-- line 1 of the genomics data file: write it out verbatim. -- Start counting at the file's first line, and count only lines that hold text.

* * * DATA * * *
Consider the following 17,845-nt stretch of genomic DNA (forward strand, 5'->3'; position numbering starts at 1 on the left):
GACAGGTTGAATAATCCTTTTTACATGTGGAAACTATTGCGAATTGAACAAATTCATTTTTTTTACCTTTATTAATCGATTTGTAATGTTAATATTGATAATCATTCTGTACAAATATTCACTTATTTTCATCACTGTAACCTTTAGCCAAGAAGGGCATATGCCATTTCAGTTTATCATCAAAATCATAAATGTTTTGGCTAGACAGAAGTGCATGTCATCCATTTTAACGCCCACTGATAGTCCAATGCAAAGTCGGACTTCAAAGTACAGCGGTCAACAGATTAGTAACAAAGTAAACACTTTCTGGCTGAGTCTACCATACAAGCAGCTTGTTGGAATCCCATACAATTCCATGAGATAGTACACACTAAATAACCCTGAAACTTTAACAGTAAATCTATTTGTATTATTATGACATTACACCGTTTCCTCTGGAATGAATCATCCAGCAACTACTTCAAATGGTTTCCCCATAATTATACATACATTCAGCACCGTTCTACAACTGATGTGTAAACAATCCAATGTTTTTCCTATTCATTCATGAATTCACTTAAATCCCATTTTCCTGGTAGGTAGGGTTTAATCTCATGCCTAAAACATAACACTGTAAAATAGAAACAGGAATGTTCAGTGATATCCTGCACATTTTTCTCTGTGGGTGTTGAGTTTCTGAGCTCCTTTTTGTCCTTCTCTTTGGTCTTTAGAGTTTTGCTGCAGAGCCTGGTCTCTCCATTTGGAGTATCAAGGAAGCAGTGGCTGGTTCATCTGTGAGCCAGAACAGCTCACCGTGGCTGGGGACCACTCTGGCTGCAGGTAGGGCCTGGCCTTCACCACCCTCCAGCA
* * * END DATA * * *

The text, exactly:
Consider the following 17,845-nt stretch of genomic DNA (forward strand, 5'->3'; position numbering starts at 1 on the left):